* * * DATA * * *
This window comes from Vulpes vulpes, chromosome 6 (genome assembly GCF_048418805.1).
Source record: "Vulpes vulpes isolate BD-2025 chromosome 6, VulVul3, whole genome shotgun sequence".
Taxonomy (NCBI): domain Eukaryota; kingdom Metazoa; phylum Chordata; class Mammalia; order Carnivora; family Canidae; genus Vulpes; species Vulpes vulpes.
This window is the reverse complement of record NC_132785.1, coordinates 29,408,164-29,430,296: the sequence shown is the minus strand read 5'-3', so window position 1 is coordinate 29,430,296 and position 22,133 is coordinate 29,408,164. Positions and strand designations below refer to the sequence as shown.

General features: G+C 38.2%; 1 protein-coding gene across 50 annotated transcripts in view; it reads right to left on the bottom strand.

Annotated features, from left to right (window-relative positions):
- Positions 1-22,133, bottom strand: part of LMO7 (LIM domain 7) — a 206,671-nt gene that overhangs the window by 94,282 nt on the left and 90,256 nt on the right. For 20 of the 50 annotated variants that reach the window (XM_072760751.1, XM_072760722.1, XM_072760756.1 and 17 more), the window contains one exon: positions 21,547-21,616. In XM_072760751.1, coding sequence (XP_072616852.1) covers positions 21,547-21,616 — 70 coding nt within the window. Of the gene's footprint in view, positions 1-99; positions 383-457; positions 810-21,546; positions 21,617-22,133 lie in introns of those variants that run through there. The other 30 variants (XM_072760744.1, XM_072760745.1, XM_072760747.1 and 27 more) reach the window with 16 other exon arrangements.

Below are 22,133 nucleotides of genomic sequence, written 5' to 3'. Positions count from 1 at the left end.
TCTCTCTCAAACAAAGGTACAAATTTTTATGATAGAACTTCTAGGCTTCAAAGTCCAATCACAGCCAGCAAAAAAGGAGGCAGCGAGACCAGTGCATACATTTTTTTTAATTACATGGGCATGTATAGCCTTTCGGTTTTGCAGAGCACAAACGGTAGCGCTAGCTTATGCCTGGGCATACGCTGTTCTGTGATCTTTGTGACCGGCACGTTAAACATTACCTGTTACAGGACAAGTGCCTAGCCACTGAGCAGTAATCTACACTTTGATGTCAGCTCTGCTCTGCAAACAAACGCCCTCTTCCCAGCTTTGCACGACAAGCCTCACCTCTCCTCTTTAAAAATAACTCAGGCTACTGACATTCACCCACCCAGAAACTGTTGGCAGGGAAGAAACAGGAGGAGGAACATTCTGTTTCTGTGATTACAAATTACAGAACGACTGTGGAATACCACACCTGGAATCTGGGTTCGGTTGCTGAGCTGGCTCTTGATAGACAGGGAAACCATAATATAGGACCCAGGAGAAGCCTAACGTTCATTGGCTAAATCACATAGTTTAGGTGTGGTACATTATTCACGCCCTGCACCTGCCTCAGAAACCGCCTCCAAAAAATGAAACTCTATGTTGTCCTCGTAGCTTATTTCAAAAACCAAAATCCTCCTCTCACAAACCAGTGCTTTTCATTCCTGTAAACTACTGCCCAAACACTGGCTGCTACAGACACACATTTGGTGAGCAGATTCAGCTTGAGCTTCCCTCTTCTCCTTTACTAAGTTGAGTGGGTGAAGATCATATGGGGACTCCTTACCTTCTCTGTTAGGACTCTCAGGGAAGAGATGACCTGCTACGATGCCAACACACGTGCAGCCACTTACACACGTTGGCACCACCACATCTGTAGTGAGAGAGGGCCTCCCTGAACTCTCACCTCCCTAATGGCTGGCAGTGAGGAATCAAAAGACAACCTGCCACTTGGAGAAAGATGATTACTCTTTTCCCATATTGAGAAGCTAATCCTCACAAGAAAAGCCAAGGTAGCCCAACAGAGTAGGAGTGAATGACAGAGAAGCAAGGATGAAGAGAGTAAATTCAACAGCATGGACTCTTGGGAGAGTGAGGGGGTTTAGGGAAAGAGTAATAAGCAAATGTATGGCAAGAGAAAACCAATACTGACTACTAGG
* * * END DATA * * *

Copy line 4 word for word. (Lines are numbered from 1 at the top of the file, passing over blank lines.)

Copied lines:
This window is the reverse complement of record NC_132785.1, coordinates 29,408,164-29,430,296: the sequence shown is the minus strand read 5'-3', so window position 1 is coordinate 29,430,296 and position 22,133 is coordinate 29,408,164. Positions and strand designations below refer to the sequence as shown.